}
catch (std::overflow_error& ex)
{
std::cout << ex.what() << std::endl;
}
try
{
unsigned long long result_2=multinomial::multi<unsigned long long>({9, 8, 4});
}
catch (std::overflow_error& ex)
{
std::cout << ex.what() << std::endl;
}
system("PAUSE");
return 0;
}

As you can see, a numeric type for the result must be specified in both cases as a template parameter. If such numeric types cannot hold the result, an overflow exception will be thrown.

Whereas Dave Barber's implementation relies on the client to use an *ad hoc* numeric type with overflow control, this implementation can use whatever built-in numeric type you wish because the overflow control is hardcoded with little overhead.

Calculations are carried out by recursion, storing the intermediate results in static vector caches. These are the recursive goberning rules:

`multi(r<sub>1</sub>, r<sub>2</sub>,..., r<sub>m</sub>) = multi(r<sub>1</sub>-1, r<sub>2</sub>,..., r<sub>m</sub>) + multi(r<sub>1</sub>, r<sub>2</sub>-1,..., r<sub>m</sub>) +...+ multi(r<sub>1</sub>, r<sub>2</sub>,..., r<sub>m</sub>-1)`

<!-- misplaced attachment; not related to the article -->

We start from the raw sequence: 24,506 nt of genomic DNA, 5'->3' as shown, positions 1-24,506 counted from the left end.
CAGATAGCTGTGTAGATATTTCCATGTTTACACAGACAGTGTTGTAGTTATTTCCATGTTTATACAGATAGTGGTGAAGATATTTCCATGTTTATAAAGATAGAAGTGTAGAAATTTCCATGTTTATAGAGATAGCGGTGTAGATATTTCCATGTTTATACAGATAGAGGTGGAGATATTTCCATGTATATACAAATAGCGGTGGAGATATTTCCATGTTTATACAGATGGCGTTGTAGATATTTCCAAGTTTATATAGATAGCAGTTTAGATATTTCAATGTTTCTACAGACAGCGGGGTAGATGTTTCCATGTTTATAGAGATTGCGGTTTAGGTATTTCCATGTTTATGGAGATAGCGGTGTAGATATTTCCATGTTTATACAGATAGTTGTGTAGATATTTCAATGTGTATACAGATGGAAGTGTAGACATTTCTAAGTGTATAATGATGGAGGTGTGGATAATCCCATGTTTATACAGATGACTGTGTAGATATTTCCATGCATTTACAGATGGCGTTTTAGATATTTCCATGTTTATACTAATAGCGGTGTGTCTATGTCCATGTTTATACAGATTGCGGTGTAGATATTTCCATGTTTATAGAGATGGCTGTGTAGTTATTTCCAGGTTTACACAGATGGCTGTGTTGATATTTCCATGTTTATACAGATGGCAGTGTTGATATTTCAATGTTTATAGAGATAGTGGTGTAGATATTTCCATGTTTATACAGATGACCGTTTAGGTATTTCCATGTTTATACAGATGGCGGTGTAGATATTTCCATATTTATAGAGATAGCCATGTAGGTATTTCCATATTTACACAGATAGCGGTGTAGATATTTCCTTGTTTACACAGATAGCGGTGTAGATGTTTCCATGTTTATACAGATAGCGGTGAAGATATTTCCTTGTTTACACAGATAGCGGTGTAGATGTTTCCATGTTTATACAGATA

`parti(rem, top) = parti(rem, top - 1) + parti(rem - top, top)`

Please, visit Dave Barber's page for more detailed information.

## Overflow control

The overflow control mechanism has been written in the file `overflow.h`

. The code is as follows:

#ifndef OVERFLOW_H
#define OVERFLOW_H
#include <limits>
#include <stdexcept>
#include <type_traits>
template <typename numeric_type_A, typename numeric_type_B>
struct greater_numeric_type
{
typedef typename std::conditional<
(std::numeric_limits<numeric_type_A>::digits <
std::numeric_limits<numeric_type_B>::digits),
numeric_type_B,
numeric_type_A
>::type type;
};
template <typename numeric_type_A, typename numeric_type_B>
struct lesser_numeric_type
{
typedef typename std::conditional<
std::is_same<
typename greater_numeric_type<numeric_type_A, numeric_type_B>::type,
numeric_type_A
>::value,
numeric_type_B,
numeric_type_A
>::type type;
};
template <
typename numeric_type_A,
typename numeric_type_B,
typename sum_numeric_type=
typename greater_numeric_type<numeric_type_A, numeric_type_B>::type
>
bool is_sum_overflowed(
const numeric_type_A& a,
const numeric_type_B& b,
bool is_a_overflowed=false,
bool is_b_overflowed=false
)
{
if(is_a_overflowed || is_b_overflowed)
return true;
if(a<numeric_type_A(0) || b<numeric_type_B(0))
throw std::invalid_argument(